Discussant:Marc Wittmann (IGPP Freiburg, GER)

17.05   Coffee break

17.25   Session 4: “The brain and the present now”
Marc Wittmann, Freiburg, GER

            Summary and general discussion
Wittmann, Craig, Wackermann, Kiverstein, Dainton & audience

18.15   Dinner

 

Wednesday, November 2, 2011

9.15     Session 5: “Functional plasticity of temporal processing”
Dorothe Poggel, Delmenhorst, GER

            Introduction and talks

A. Arash Sahraie (University of Aberdeen, UK):

            Training of temporal functions in blindsight patients.

B. Lutz Jäncke (University of Zurich, CH):
     Training of temporal functions and changes in neural networks of consciousness
     in musicians, synesthetes, and normal subjects.

C. John Stein(University of Oxford, UK):
     Temporal processing and dyslexia, therapies.

D. Dorothe Poggel (HWK, Delmenhorst, GER):
                 Improvement of temporal processing in patients with vision loss during
                 visual training.

Discussant:Manfred Fahle (University of Bremen, GER)

11.05   Coffee break

11.25   Session 5: “Functional plasticity of temporal processing”
Dorothe Poggel, Delmenhorst, GER

            Summary and general discussion
Fahle, Sahraie, Jäncke, Stein, Poggel & audience

12.15   Lunch break

13.00 End of symposium


Student Abstracts & Posters

Temporal aspects of sound induced visual fission and fusion in the PDF imagedouble-flash illusion paradigm.

R. Höchenberger b, F. W. Ohl b, c, D. Alais a, & L. T. Boenke a

a University of Sydney, Sydney, Australia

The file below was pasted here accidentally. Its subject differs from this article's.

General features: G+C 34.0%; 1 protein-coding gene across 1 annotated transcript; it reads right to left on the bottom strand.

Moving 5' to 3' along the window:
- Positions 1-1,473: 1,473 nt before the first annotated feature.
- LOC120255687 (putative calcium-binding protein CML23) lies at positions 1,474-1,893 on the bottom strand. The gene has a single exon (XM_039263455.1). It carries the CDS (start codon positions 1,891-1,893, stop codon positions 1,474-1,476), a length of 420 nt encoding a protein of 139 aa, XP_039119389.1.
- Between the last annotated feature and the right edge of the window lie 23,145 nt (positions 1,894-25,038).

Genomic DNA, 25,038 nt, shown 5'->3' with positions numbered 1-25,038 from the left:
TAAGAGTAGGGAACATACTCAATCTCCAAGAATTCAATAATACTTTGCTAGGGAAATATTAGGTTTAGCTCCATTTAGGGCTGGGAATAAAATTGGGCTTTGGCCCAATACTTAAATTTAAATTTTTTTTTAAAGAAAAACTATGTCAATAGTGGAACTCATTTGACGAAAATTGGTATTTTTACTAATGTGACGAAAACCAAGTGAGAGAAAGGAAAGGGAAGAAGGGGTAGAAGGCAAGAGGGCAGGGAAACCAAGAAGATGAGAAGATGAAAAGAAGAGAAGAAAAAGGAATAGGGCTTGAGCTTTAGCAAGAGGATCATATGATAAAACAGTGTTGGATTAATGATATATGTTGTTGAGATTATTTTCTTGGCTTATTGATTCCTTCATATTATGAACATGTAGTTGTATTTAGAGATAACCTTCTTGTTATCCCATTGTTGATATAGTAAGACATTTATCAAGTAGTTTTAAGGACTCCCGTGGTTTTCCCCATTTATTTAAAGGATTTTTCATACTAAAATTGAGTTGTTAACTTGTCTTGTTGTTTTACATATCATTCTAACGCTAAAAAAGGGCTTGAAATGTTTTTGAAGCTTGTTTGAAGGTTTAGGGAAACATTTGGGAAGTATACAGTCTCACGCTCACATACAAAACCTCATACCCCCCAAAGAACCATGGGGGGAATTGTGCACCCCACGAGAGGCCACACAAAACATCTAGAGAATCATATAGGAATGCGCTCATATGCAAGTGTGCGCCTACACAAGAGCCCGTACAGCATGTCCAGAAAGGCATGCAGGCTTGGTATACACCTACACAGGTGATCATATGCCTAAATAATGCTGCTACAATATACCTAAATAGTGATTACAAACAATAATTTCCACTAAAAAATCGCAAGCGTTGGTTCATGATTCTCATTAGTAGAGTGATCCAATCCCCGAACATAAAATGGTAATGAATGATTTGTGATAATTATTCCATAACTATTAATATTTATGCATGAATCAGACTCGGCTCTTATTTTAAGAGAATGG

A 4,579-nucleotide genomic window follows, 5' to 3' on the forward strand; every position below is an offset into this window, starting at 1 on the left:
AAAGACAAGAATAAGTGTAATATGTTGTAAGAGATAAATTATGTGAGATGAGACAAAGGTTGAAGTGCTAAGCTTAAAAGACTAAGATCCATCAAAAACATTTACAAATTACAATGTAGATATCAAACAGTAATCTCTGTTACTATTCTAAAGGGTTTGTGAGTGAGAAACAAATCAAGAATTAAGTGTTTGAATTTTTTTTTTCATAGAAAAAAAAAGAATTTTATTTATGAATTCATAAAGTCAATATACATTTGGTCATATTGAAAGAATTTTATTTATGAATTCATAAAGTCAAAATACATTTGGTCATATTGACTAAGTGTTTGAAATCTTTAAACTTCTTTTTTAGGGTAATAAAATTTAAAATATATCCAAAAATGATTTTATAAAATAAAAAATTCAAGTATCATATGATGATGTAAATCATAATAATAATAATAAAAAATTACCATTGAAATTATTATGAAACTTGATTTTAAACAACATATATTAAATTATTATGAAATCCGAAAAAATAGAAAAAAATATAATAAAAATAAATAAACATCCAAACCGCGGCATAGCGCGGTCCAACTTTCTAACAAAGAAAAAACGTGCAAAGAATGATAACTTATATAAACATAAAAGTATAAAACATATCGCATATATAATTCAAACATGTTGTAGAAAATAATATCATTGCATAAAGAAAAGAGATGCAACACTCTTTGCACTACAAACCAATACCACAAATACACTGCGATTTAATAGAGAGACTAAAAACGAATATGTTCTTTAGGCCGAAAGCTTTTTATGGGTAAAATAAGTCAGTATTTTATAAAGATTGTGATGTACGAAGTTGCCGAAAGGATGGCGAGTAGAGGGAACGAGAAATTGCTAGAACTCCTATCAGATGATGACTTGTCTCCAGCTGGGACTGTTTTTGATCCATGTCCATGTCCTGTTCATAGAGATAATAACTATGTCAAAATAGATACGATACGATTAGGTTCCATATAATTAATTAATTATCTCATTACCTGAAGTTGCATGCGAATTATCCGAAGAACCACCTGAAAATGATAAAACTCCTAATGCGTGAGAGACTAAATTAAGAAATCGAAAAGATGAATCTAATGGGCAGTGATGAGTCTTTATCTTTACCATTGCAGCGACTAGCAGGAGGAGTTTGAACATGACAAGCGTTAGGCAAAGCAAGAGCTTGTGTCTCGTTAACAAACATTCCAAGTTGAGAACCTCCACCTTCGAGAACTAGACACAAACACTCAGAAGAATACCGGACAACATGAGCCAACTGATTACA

bLeibniz Institute for Neurobiology (LIN), Magdeburg, Germany

cOtto von Guericke University, Magdeburg, Germany

An attempt to quantify temporal ventriloquism in audio-visual synchronyPDF image perception

I. A. Kuling, R. L. J. van Eijk, J. F. Juola, & A. Kohlrausch

Eindhoven University of Technology, Department of Human-Technology Interaction, NL

Temporal Similarity Modulates the Early Stages of Information PDF imageProcessing

T. W. Kononowicz & H. van Rijn

University of Groningen, NL

Temporal entrainment from a perceptual and neural standpointPDF image

A. Kösem 1,2,3 & V. van Wassenhove 1,2,3

1INSERM, U992, Cognitive Neuroimaging Unit, F-91191 Gif/Yvette, France

2CEA, DSV/I2BM, NeuroSpin Center, F-91191 Gif/Yvette, France

3Univ Paris-Sud, Cognitive Neuroimaging Unit, F-91191 Gif/Yvette, France

The effect of motion on relative time discrimination using the episodic PDF imagetemporal generalization task

A. Kroger-Costa & A. Machado

School of Psychology, University of Minho, Portugal

A magnitude system for the processing of time, space and quantity?PDF image

A. Lambrechts1,2,3,4, V. Walsh4, & V. van Wassenhove1,2,3

1INSERM, U992, Cognitive NeuroimagingUnit,F-91191 Gif/Yvette, France,

2CEA, DSV/I2BM, NeuroSpin Center, F-91191 Gif/Yvette, France,

3Univ Paris-Sud, Cognitive Neuroimaging Unit, F-91191 Gif/Yvette, France,

4Institute of Cognitive Neuroscience, University College London, UK

The effect of emotional pictures on attention shift in audiotactilePDF image temporal order judgment

L. Jia, Z. Shi, & H. J. Müller

Allgemeine und Experimentelle Psychologie, Lugwig-Maximilians-Universität München, Germany

Electrophysiological correlates of simultaneity detectionPDF image

M. Geiser & A. Wykowska

Department of Psychology, Ludwig-Maximilians Universität München, Germany

Time distortions in schizophreniaPDF image

S. Landgraf

Humboldt-Universität zu Berlin, Germany

Does the brain integrate sensory and motor timing information for PDF imageaccurate actions?

S. Ganzenmüller, Z. Shi, & H. J.Müller

Allgemeine und Experimentelle Psychologie, Lugwig-Maximilians-Universität München, Germany